So, Kara: now’s your chance to get out there! Enjoy the trip, and thanks for your mindful approach to tourism and your thoughtful account of your time here. Now you’ll get the chance to get out of the city and find some more peaceful moments out there in the wilderness.

Now, read her winning essay.

Kara’s Story

I haven’t picnicked on an iceberg or searched for my own lost self. I was perhaps a rather boring tourist, from an outsider’s perspective. I didn’t flirt with death by nature, and I didn’t lose myself.

I did find something, though, that I hadn’t been looking for. I found in Iceland something rare in our modern world.

I found: silence.

“I would hope that other tourists to Iceland experience the same thing, but even if it’s my own personal connection, I appreciate it nonetheless, or maybe even more. The silence was there and it lasted until I absorbed all of it, enjoyed it for all that it was”

I found it in 2009, the first time I visited Iceland. As I sat on the harbour, breathing in the clean air and looking at Mount Esja, I felt it. It was the stillness I’d never felt before. I became aware then for the first time that silence wasn’t the absence of sound. It wasn’t the absence of anything. It was the presence of peace. The world was calm and I was, too, for the first time in a long time.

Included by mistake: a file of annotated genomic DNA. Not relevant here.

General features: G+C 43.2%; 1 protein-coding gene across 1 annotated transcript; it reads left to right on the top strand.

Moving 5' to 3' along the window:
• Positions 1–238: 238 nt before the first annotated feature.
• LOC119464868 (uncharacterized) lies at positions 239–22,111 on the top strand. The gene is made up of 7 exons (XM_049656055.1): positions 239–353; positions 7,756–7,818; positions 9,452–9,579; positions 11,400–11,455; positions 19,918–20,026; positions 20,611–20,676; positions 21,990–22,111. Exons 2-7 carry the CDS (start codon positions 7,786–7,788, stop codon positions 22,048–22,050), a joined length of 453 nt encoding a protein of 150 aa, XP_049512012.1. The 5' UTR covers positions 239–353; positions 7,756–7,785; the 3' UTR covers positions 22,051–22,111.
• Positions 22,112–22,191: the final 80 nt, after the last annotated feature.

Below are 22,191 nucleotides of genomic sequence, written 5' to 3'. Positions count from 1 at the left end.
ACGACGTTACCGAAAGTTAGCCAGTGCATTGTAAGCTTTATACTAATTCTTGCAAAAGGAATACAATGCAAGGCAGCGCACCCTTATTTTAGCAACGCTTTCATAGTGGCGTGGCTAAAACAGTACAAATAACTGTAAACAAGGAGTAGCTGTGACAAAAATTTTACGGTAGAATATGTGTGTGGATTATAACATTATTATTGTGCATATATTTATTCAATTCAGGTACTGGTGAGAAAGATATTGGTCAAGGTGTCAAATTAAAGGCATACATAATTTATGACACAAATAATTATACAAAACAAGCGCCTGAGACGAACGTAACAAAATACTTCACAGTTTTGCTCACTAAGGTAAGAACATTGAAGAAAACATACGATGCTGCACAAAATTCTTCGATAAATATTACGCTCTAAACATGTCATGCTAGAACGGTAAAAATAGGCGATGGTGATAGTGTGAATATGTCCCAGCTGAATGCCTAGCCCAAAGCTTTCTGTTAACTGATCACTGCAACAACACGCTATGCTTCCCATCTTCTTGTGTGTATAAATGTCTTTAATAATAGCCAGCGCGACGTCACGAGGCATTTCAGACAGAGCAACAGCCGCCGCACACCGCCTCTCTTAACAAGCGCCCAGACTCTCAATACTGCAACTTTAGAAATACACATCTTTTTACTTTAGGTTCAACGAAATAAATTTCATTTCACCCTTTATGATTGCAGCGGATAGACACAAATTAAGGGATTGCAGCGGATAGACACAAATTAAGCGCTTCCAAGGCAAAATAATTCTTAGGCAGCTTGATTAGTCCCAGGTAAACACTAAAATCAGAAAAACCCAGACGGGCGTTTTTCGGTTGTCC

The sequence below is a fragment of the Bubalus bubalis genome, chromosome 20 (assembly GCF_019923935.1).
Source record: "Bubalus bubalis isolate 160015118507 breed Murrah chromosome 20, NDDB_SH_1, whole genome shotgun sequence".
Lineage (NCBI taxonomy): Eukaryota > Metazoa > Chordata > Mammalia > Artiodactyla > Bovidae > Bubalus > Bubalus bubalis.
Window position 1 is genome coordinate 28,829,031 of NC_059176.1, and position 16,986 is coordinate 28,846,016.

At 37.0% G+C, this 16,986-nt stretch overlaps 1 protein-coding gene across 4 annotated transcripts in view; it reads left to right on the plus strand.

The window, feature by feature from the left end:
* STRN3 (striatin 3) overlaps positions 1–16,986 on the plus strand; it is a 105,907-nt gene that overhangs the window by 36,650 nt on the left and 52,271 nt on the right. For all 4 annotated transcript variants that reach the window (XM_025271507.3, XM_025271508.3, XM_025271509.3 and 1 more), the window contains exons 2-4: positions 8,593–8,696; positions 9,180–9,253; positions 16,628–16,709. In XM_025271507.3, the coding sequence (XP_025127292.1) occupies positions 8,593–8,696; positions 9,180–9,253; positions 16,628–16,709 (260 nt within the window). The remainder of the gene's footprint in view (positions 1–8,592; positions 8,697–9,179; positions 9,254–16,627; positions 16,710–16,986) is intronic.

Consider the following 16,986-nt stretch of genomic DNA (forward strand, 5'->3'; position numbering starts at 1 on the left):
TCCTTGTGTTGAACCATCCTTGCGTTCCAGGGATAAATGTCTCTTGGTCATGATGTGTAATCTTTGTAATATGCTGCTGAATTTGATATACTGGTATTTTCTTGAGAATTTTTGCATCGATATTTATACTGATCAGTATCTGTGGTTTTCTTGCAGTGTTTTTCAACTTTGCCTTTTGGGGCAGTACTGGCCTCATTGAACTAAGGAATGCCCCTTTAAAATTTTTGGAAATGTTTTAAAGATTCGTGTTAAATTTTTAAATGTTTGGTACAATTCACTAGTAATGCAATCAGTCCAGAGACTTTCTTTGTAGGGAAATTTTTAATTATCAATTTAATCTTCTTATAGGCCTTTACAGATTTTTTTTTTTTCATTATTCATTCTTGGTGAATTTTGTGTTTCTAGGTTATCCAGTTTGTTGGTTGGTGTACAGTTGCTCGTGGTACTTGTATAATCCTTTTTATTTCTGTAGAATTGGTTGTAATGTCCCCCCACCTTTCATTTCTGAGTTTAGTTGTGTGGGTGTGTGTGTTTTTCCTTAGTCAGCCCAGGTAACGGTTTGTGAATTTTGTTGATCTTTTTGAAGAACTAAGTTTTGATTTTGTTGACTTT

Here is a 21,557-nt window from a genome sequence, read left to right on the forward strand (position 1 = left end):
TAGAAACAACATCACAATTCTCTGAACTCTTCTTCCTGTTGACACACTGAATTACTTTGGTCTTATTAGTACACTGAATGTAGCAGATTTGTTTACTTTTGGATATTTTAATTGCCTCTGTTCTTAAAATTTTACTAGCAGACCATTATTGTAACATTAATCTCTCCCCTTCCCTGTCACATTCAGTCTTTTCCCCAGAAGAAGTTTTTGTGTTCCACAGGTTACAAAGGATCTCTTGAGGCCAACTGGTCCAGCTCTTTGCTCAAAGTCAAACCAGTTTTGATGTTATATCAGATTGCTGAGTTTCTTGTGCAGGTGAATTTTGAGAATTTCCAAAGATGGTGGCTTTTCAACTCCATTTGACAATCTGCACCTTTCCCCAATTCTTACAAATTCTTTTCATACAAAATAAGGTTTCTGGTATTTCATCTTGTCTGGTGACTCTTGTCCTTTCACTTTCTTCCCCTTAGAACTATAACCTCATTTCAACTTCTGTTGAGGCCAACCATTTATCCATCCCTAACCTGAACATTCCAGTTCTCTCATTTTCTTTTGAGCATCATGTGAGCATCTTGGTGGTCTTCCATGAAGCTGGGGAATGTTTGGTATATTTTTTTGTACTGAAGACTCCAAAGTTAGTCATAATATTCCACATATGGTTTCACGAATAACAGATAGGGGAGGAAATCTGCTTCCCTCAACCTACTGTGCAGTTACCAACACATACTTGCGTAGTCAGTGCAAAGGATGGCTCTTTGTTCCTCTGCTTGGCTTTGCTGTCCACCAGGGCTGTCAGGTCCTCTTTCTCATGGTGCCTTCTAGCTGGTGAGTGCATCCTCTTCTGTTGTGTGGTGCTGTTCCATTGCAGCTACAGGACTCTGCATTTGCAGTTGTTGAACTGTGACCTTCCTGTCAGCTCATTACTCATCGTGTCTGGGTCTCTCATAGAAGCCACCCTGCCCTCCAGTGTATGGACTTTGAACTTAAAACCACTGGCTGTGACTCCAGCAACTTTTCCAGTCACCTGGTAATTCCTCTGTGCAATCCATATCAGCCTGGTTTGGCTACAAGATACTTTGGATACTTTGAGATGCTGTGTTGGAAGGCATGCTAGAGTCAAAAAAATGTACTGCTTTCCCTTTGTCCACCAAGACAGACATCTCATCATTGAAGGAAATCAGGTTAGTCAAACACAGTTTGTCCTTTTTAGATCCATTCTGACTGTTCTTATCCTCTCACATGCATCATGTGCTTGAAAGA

After that, I never heard the silence again. Since 2009, I’d travelled to Istanbul, Amsterdam, London and Lisbon. I’d gone into the woods in the United States and sat by still ponds, but there was always that something—a cricket, a bird. There was the sound in my mind of the phone calls unanswered as I took time to walk in nature, or the voice of my relatives or friends. I needed that silence. It completed something in me in a way that I hadn’t felt before.

Years went by, and it seems the world became more stressful for everyone. As technology expanded, it made the world smaller, and brought us together while pulling us apart. The phones and emails flooded. Everyone’s lives became busier. The world became even more rushed.

Just when I felt at the end of my rope, by fortune a stopover on a work trip in 2014 brought me back to Reykjavík. I didn’t have time to go to the glaciers or Gullfoss. I wanted to visit the Goat Lady, but that took time I didn’t have. I was in a hurry. I never did get to experience the geysers, or to ride a horse. At the Blue Lagoon I was hardly a special tourist, more of a cliché. I lost count of all the other American accents I heard through the steam, clutching plastic cups with beers in their hands.